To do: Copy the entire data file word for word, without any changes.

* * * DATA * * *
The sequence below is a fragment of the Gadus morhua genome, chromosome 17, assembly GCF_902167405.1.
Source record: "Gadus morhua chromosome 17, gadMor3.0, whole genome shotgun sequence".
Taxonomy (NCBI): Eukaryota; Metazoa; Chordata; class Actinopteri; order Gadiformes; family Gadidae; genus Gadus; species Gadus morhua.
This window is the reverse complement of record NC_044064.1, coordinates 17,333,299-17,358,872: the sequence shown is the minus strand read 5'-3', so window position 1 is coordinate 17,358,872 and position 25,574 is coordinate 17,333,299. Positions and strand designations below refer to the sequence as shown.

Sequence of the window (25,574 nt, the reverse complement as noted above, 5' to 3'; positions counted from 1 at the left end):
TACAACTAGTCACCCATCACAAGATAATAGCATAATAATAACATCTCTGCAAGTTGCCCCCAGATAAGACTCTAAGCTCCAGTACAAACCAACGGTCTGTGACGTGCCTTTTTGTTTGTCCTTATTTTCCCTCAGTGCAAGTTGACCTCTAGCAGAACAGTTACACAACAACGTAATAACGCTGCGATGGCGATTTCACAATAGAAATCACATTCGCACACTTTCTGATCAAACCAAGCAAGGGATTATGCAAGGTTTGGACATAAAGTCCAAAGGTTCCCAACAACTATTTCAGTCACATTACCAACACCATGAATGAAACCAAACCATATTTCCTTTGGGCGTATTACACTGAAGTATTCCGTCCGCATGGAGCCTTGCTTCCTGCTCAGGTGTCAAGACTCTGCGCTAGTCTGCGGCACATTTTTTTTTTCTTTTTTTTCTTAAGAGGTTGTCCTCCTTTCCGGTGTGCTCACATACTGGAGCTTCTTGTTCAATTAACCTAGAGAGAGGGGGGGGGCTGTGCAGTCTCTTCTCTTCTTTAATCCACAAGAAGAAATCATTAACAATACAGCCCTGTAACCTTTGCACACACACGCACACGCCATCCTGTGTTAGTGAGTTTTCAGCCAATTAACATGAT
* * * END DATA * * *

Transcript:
The sequence below is a fragment of the Gadus morhua genome, chromosome 17, assembly GCF_902167405.1.
Source record: "Gadus morhua chromosome 17, gadMor3.0, whole genome shotgun sequence".
Taxonomy (NCBI): Eukaryota; Metazoa; Chordata; class Actinopteri; order Gadiformes; family Gadidae; genus Gadus; species Gadus morhua.
This window is the reverse complement of record NC_044064.1, coordinates 17,333,299-17,358,872: the sequence shown is the minus strand read 5'-3', so window position 1 is coordinate 17,358,872 and position 25,574 is coordinate 17,333,299. Positions and strand designations below refer to the sequence as shown.

Sequence of the window (25,574 nt, the reverse complement as noted above, 5' to 3'; positions counted from 1 at the left end):
TACAACTAGTCACCCATCACAAGATAATAGCATAATAATAACATCTCTGCAAGTTGCCCCCAGATAAGACTCTAAGCTCCAGTACAAACCAACGGTCTGTGACGTGCCTTTTTGTTTGTCCTTATTTTCCCTCAGTGCAAGTTGACCTCTAGCAGAACAGTTACACAACAACGTAATAACGCTGCGATGGCGATTTCACAATAGAAATCACATTCGCACACTTTCTGATCAAACCAAGCAAGGGATTATGCAAGGTTTGGACATAAAGTCCAAAGGTTCCCAACAACTATTTCAGTCACATTACCAACACCATGAATGAAACCAAACCATATTTCCTTTGGGCGTATTACACTGAAGTATTCCGTCCGCATGGAGCCTTGCTTCCTGCTCAGGTGTCAAGACTCTGCGCTAGTCTGCGGCACATTTTTTTTTTCTTTTTTTTCTTAAGAGGTTGTCCTCCTTTCCGGTGTGCTCACATACTGGAGCTTCTTGTTCAATTAACCTAGAGAGAGGGGGGGGGCTGTGCAGTCTCTTCTCTTCTTTAATCCACAAGAAGAAATCATTAACAATACAGCCCTGTAACCTTTGCACACACACGCACACGCCATCCTGTGTTAGTGAGTTTTCAGCCAATTAACATGAT